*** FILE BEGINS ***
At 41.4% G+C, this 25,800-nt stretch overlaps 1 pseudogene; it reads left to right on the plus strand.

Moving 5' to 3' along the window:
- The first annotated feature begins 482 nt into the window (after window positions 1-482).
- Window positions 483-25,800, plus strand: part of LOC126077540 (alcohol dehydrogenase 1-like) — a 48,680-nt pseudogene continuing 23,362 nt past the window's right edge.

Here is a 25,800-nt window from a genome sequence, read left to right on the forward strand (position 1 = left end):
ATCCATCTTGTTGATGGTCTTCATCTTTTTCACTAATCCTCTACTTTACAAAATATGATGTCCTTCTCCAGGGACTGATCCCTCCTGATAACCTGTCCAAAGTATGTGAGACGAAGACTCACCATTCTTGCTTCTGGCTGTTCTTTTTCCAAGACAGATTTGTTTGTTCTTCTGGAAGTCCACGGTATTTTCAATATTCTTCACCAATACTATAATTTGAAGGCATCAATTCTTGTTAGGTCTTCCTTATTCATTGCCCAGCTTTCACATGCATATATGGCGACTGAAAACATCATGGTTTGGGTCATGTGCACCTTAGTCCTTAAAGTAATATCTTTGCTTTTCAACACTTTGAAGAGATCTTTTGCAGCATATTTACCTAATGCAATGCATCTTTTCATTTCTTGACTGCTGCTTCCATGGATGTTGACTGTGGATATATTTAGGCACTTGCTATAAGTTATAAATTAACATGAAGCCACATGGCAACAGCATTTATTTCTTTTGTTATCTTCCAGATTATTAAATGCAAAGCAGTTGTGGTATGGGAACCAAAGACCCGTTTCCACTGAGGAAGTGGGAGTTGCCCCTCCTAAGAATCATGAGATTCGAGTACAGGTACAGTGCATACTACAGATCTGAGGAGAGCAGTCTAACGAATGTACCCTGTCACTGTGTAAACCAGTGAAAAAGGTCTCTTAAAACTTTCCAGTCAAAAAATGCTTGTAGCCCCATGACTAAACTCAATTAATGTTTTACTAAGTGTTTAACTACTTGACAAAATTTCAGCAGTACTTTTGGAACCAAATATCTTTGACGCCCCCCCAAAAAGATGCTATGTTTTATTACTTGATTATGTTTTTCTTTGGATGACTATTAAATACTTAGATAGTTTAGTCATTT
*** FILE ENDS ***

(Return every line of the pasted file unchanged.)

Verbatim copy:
At 41.4% G+C, this 25,800-nt stretch overlaps 1 pseudogene; it reads left to right on the plus strand.

Moving 5' to 3' along the window:
- The first annotated feature begins 482 nt into the window (after window positions 1-482).
- Window positions 483-25,800, plus strand: part of LOC126077540 (alcohol dehydrogenase 1-like) — a 48,680-nt pseudogene continuing 23,362 nt past the window's right edge.

Here is a 25,800-nt window from a genome sequence, read left to right on the forward strand (position 1 = left end):
ATCCATCTTGTTGATGGTCTTCATCTTTTTCACTAATCCTCTACTTTACAAAATATGATGTCCTTCTCCAGGGACTGATCCCTCCTGATAACCTGTCCAAAGTATGTGAGACGAAGACTCACCATTCTTGCTTCTGGCTGTTCTTTTTCCAAGACAGATTTGTTTGTTCTTCTGGAAGTCCACGGTATTTTCAATATTCTTCACCAATACTATAATTTGAAGGCATCAATTCTTGTTAGGTCTTCCTTATTCATTGCCCAGCTTTCACATGCATATATGGCGACTGAAAACATCATGGTTTGGGTCATGTGCACCTTAGTCCTTAAAGTAATATCTTTGCTTTTCAACACTTTGAAGAGATCTTTTGCAGCATATTTACCTAATGCAATGCATCTTTTCATTTCTTGACTGCTGCTTCCATGGATGTTGACTGTGGATATATTTAGGCACTTGCTATAAGTTATAAATTAACATGAAGCCACATGGCAACAGCATTTATTTCTTTTGTTATCTTCCAGATTATTAAATGCAAAGCAGTTGTGGTATGGGAACCAAAGACCCGTTTCCACTGAGGAAGTGGGAGTTGCCCCTCCTAAGAATCATGAGATTCGAGTACAGGTACAGTGCATACTACAGATCTGAGGAGAGCAGTCTAACGAATGTACCCTGTCACTGTGTAAACCAGTGAAAAAGGTCTCTTAAAACTTTCCAGTCAAAAAATGCTTGTAGCCCCATGACTAAACTCAATTAATGTTTTACTAAGTGTTTAACTACTTGACAAAATTTCAGCAGTACTTTTGGAACCAAATATCTTTGACGCCCCCCCAAAAAGATGCTATGTTTTATTACTTGATTATGTTTTTCTTTGGATGACTATTAAATACTTAGATAGTTTAGTCATTT